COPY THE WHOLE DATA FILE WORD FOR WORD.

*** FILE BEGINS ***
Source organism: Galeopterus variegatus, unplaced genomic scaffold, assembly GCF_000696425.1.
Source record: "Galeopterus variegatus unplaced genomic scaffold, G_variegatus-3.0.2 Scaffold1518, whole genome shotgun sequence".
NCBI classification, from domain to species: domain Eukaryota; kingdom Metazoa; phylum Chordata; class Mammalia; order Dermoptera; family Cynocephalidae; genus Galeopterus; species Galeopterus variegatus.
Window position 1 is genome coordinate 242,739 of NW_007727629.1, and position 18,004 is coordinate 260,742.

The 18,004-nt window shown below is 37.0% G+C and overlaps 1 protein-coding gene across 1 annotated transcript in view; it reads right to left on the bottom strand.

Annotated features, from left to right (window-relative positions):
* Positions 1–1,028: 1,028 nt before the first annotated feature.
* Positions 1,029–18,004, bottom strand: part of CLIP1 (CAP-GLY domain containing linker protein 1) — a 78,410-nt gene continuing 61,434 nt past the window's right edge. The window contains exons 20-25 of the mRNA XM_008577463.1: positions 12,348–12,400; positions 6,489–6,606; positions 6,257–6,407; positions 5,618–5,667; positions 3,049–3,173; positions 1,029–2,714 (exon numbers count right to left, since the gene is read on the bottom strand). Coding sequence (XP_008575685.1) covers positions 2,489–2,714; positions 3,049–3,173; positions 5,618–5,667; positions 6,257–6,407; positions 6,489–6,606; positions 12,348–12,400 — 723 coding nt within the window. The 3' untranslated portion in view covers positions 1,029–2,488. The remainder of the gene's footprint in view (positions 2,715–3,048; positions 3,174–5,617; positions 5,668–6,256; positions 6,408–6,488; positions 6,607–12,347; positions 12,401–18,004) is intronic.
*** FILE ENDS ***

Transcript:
Source organism: Galeopterus variegatus, unplaced genomic scaffold, assembly GCF_000696425.1.
Source record: "Galeopterus variegatus unplaced genomic scaffold, G_variegatus-3.0.2 Scaffold1518, whole genome shotgun sequence".
NCBI classification, from domain to species: domain Eukaryota; kingdom Metazoa; phylum Chordata; class Mammalia; order Dermoptera; family Cynocephalidae; genus Galeopterus; species Galeopterus variegatus.
Window position 1 is genome coordinate 242,739 of NW_007727629.1, and position 18,004 is coordinate 260,742.

The 18,004-nt window shown below is 37.0% G+C and overlaps 1 protein-coding gene across 1 annotated transcript in view; it reads right to left on the bottom strand.

Annotated features, from left to right (window-relative positions):
* Positions 1–1,028: 1,028 nt before the first annotated feature.
* Positions 1,029–18,004, bottom strand: part of CLIP1 (CAP-GLY domain containing linker protein 1) — a 78,410-nt gene continuing 61,434 nt past the window's right edge. The window contains exons 20-25 of the mRNA XM_008577463.1: positions 12,348–12,400; positions 6,489–6,606; positions 6,257–6,407; positions 5,618–5,667; positions 3,049–3,173; positions 1,029–2,714 (exon numbers count right to left, since the gene is read on the bottom strand). Coding sequence (XP_008575685.1) covers positions 2,489–2,714; positions 3,049–3,173; positions 5,618–5,667; positions 6,257–6,407; positions 6,489–6,606; positions 12,348–12,400 — 723 coding nt within the window. The 3' untranslated portion in view covers positions 1,029–2,488. The remainder of the gene's footprint in view (positions 2,715–3,048; positions 3,174–5,617; positions 5,668–6,256; positions 6,408–6,488; positions 6,607–12,347; positions 12,401–18,004) is intronic.